Today, we visit the beautiful Mediteranean city of Barcelona. Although there are many things to do and see in the city, the focus of this blog will be on the Basilica de la Sagrada Familia (or Basilica of the Holy Family).
In March 1882, construction began on a new house of worship in Barcelona. One year later, when the original architect suddenly resigned, the project was begun anew by a rising 30 year old artist and designer named Antoni Gaudí. When he took over the project as chief architect he transformed the site into something the world had never seen before or since. Although he became very famous and completed numerous commissions each year, Gaudí devoted the majority of his later life to this project, though he only completed approximately a quarter of the work by the time of his death in 1926.
The majority of the building materials and labor costs were supplied through private donations and its construction progressed very slowly due to funding issues and the Spanish Civil War. Following Gaudi’s death, it is reported that, “In July 1936, revolutionaries set fire to the crypt and broke their way into the workshop, partially destroying Gaudí’s original plans, drawings and plaster models, which led to 16 years work to piece together the fragments of the master model.” In the 1950’s intermittent construction did take place, but it wasn’t until the advent of computer aided design that the building finally began to see some significant work.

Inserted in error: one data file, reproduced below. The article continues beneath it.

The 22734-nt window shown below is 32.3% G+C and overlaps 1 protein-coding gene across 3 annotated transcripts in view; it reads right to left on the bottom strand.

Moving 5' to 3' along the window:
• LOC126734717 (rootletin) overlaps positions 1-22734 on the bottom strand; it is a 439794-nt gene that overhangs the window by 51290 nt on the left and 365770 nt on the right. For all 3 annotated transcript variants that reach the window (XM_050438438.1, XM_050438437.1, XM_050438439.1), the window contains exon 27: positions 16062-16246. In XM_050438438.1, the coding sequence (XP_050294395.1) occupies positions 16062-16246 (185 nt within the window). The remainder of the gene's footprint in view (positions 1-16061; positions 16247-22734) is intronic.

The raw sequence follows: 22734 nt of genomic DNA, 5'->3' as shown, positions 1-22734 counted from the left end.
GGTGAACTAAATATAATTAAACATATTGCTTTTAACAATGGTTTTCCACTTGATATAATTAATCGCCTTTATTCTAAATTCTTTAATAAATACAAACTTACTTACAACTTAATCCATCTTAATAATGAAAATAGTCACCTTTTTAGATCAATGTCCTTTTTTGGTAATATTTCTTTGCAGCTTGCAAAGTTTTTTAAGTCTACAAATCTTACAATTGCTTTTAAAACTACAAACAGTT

At the point when I last visited (in 2009) the building was nearly 50% completed. At the current pace, it is expected that the building could be completed by 2026, which would be the 100th year anniversary of Gaudí’s death.
The building is something to be seen. I know I cannot put into words a description that does the ingenuity or beauty of the basilica justice! It is a major destination for tourists, even those just passing through the area, and was consecrated a Basilica by Pope Benedict XVI , 2010.
It is currently a usable worship space, although it is under nearly constant construction. Many remark, as do I, of the hope that hopes and prays that we will get to see it completed and brought to its full glory within our lifetime. The Sagrada Familia is a remarkable building and well worth a visit.